Occupational highs

During supervision yesterday I tried to describe the amazing transformation I’ve seen in people through the use of meaningful occupation. It’s something I’ve recognised over the years since working with people who have been de-energised by life and lost motivation for almost everything. With these people I am always determined to find hope. A colleague once joked that I would only assess and continue to work people if their motivation was so low they’d only leave their bed for smoke breaks. There’s something motivating for me to see how enabling engagement in occupation that is truly important to people, that makes them individual and gives them a reason to leave their beds for more than 5 minutes at a time inspires me.

The only term I’ve found for this glint of hope so far is ‘the sparkle you see in someone’s eyes’ when they get to engage in an occupation that awakens their energy. My supervisor hit the nail on the head yesterday when she said it’s like an ‘occupational high‘ as I described to her a few individuals I’m currently working with.

Last week I found myself at an 18 hole golf course (slightly out of my comfort zone as I’ve never even won at crazy golf) with 2 men who’d identified a love of the sport, but not played for years. Both identify with having difficulties with feelings of anger and agreed taking these feelings out on golf balls would be much better than anti-social options already tried.  We spent a couple of hours there and lost every ball we bought but all 3 of us had fun and the 2 guys seemed incredibly ‘high’ after getting this occupational fix. On the way home they were discussing other ideas and one man quickly decided go karting would be his dream occupation to try next – I’m excited already.

This week during a 1:1 session with a lady I’m working with we went to a lovely local park to help her de-stress and spend time in the outdoors which she loves. We were pleased to find a pretty decent playground suitable for people of all ages with a climbing wall. We spent ages trying to climb this and see who could get to the top – let’s just say I didn’t win. She’s already excited for next week and has already identified a taller, more challenging looking climbing tower for us to tackle.

At times I’ve worked with other Occupational Therapists and questioned my own approach – feeling inadequate in some way and like I’ve not quite developed into my role. I remember discussing with a colleague their specialist training in moving and handling/ hoisting and them questioning why I would waste my time after doing a degree running a breakfast club on a ward within a secure hospital. At the time I reflected that this had brought structure to these people’s days who had very little to get up for, brought the ward ‘community’ together, allowed people to develop skills of independence in cooking food of their choice (something you don’t get very often when you eat from a set menu). I still believed my role was of use but I felt a little flattened and wondered if my role really was so undervalued and if I should too find a specific remit.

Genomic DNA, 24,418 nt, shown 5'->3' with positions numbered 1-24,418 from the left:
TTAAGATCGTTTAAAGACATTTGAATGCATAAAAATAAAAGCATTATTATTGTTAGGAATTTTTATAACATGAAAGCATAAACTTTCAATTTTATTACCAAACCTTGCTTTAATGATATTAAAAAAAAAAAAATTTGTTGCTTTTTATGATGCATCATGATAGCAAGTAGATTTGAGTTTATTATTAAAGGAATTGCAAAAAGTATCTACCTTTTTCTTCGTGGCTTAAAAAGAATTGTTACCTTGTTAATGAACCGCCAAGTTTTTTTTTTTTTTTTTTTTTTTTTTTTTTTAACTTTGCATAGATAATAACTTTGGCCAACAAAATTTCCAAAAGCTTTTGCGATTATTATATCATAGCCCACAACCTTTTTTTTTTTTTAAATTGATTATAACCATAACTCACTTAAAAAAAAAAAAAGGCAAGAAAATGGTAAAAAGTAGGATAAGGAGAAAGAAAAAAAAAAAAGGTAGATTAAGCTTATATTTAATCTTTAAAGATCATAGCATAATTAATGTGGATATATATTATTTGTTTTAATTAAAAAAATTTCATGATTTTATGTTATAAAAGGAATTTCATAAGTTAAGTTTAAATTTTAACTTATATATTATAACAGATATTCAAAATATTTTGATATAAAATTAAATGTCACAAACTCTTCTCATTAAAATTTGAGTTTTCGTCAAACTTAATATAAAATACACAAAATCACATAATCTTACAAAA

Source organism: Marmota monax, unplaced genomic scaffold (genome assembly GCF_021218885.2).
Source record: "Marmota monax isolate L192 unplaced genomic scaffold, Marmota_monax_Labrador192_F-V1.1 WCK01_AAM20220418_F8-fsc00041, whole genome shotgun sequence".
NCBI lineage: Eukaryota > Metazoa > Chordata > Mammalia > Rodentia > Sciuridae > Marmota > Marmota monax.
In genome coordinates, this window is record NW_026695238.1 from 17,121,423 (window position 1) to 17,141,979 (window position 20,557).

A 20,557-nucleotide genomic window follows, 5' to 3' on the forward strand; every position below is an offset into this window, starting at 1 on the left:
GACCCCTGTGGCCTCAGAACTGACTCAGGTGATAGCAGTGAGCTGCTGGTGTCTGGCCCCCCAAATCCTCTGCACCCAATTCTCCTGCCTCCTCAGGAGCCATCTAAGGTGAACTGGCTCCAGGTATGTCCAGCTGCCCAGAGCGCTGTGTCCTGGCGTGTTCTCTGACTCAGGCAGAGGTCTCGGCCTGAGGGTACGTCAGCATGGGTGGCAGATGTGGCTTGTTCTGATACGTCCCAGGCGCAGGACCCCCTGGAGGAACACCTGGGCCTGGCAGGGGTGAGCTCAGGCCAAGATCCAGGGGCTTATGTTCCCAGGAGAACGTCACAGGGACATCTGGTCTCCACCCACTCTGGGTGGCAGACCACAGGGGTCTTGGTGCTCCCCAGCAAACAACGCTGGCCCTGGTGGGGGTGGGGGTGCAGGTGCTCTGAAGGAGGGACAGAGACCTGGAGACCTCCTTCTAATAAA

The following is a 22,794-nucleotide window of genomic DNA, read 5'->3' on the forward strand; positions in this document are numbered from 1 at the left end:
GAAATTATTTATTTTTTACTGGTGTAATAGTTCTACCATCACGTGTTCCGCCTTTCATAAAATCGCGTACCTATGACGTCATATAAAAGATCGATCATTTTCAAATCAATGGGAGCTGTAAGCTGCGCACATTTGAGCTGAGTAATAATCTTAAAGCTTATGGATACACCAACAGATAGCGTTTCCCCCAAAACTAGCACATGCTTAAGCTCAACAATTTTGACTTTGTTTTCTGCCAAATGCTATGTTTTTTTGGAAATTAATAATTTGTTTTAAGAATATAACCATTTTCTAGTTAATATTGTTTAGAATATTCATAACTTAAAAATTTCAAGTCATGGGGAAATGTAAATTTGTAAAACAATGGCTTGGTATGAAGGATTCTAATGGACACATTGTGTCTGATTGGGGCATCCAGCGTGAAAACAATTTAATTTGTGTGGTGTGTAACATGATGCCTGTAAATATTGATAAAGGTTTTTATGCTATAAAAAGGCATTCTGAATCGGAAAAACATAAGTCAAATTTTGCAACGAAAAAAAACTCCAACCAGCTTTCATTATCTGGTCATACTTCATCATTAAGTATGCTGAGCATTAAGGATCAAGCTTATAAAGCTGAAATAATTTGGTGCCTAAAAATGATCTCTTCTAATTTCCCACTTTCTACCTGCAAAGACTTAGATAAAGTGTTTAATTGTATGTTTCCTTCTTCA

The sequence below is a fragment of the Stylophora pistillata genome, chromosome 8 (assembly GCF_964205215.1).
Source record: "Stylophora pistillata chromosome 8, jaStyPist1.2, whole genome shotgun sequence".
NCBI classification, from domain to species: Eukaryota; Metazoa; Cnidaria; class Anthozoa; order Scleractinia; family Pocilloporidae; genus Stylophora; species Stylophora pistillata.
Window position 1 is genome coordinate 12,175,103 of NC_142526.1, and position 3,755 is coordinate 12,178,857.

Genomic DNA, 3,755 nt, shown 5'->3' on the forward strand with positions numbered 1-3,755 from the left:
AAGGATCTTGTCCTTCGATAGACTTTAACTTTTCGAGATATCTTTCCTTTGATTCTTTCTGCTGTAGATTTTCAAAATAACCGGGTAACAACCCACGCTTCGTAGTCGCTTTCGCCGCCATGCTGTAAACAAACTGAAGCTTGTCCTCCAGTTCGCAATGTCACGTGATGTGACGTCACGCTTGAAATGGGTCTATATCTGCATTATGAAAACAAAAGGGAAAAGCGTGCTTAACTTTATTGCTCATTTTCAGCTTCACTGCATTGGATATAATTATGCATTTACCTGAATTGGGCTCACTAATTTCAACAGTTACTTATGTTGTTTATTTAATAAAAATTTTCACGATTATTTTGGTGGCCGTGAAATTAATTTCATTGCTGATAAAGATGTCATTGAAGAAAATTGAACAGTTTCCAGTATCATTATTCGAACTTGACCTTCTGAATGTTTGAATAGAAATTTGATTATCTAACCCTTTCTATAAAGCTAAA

I discussed this within supervision yesterday – how can a job be so fun, how can I get to try all these things I’d never normally do; have these opportunities and call it work? Maybe I should specialise in hoisting, Bobath, sensory integration. But I won’t. I want to remain OCCUPATION focused in my practice. This is and will continue to be my specialism because I’ve never seen occupation fail anyone – even those who have felt most lost and waved goodbye to what they thought was their final bit of hope. And I am of course an Occupational Therapist so if occupation isn’t my therapeutic tool what is?! (Aside from Jed, my PAT dog of course).

So if anyone asks what Occupational Therapists do what better answer than to say we enable occupational highs? My highs this weekend will be seeing fireworks at a bonfire tonight (one of my favourite days of the year), walking my lovely dog Jed tomorrow at the local park and meeting a friend for coffee, having dinner and drinks at the local pub with my Dad tomorrow evening, and a day bargain hunting in charity shops, cooking some good food and spending time with my boyfriend on Sunday. How do you get high through occupation? I bet we all do something different and that’s the beauty of it: through occupation we can be us, we can be individual, and we can say that we found meaning to our day. We got high – we didn’t just scrape through.

Rebecca Wint, with thanks to Mandy Graham for inspiring me with the term ‘occupational highs’.


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